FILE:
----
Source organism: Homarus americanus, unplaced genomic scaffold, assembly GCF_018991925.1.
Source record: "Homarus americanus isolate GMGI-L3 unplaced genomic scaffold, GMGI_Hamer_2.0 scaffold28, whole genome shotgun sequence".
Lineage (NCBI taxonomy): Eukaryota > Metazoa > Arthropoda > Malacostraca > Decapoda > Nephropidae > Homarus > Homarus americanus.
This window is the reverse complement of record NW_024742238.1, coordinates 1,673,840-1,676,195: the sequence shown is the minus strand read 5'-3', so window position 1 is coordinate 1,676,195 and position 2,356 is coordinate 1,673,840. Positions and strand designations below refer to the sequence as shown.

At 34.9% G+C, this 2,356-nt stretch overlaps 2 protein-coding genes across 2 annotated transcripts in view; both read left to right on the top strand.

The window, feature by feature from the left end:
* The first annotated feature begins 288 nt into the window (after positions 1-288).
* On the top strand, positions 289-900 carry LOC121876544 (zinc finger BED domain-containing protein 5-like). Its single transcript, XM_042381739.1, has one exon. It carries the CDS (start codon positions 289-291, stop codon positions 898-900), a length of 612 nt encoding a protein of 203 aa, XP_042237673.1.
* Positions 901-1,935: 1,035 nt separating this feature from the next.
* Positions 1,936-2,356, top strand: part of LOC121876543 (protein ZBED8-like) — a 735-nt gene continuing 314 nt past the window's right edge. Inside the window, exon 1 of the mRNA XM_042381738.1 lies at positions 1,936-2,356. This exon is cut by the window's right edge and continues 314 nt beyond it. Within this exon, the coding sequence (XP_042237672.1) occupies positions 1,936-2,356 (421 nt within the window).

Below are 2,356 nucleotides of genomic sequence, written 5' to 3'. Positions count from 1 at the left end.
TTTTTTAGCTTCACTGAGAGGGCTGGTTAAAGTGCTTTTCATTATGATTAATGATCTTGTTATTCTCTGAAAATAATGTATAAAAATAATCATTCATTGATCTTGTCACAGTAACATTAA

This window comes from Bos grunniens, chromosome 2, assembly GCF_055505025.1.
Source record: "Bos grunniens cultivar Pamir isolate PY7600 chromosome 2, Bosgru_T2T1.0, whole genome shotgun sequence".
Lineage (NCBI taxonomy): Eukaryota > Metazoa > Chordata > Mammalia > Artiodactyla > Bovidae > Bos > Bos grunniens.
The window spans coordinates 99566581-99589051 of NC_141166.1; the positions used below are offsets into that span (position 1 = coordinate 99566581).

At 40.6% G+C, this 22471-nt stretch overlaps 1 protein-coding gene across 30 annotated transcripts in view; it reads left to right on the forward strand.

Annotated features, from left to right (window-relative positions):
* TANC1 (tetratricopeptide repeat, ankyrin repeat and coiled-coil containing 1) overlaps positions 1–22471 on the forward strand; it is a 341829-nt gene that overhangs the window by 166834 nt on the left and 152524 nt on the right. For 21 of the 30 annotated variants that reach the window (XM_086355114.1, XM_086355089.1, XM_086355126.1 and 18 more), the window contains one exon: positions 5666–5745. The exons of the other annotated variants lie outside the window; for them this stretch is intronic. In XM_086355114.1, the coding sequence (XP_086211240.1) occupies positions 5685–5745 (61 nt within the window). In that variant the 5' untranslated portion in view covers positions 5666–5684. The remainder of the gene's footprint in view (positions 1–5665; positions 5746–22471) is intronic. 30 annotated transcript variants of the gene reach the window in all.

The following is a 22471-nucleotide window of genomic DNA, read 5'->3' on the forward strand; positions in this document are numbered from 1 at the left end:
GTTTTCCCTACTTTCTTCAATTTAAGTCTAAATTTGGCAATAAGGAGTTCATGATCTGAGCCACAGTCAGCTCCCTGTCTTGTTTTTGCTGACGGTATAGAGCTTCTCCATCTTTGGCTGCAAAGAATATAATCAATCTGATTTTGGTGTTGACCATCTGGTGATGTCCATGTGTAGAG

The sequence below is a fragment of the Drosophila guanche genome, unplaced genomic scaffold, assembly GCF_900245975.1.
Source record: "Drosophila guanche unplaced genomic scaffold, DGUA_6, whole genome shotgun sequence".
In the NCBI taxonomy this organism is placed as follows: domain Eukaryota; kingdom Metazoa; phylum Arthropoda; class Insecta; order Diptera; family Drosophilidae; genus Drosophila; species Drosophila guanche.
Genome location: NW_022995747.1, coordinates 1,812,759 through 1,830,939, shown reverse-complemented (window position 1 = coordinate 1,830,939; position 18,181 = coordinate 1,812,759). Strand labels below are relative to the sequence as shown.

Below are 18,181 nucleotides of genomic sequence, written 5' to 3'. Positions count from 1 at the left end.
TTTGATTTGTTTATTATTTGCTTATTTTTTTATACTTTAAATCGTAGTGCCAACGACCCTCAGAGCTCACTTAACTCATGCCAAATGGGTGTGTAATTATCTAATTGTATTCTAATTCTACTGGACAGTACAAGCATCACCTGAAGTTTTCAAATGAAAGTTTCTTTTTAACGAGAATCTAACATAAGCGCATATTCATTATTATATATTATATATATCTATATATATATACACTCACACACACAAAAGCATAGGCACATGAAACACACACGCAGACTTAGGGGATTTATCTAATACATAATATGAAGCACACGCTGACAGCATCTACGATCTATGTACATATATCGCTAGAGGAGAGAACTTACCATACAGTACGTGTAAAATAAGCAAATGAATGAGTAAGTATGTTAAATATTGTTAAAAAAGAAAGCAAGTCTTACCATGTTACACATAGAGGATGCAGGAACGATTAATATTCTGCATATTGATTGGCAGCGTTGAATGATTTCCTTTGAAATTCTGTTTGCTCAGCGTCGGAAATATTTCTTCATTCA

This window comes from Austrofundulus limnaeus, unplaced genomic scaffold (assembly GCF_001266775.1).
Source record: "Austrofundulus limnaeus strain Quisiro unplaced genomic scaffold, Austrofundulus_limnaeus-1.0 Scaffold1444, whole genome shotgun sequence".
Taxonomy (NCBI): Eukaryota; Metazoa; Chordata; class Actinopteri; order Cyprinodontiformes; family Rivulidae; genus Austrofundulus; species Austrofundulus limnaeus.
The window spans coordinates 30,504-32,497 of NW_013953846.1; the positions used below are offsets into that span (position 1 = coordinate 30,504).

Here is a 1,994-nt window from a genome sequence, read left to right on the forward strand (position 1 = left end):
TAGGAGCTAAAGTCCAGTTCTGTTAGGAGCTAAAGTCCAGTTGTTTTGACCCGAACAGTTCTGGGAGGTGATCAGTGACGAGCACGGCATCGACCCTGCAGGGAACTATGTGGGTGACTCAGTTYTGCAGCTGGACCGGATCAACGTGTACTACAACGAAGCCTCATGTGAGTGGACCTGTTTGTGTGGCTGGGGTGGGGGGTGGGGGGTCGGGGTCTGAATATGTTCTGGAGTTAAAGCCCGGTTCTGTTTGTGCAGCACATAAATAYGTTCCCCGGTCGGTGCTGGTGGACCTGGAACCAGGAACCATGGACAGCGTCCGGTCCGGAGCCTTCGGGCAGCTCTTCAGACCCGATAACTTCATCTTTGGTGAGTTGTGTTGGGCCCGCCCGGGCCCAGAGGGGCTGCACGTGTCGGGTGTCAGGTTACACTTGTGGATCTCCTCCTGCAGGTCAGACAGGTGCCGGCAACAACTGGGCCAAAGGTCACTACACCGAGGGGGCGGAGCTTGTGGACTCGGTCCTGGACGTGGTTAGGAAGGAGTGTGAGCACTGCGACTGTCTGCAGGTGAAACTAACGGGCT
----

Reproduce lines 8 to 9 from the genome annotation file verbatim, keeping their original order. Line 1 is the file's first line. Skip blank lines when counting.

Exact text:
* On the top strand, positions 289-900 carry LOC121876544 (zinc finger BED domain-containing protein 5-like). Its single transcript, XM_042381739.1, has one exon. It carries the CDS (start codon positions 289-291, stop codon positions 898-900), a length of 612 nt encoding a protein of 203 aa, XP_042237673.1.
* Positions 901-1,935: 1,035 nt separating this feature from the next.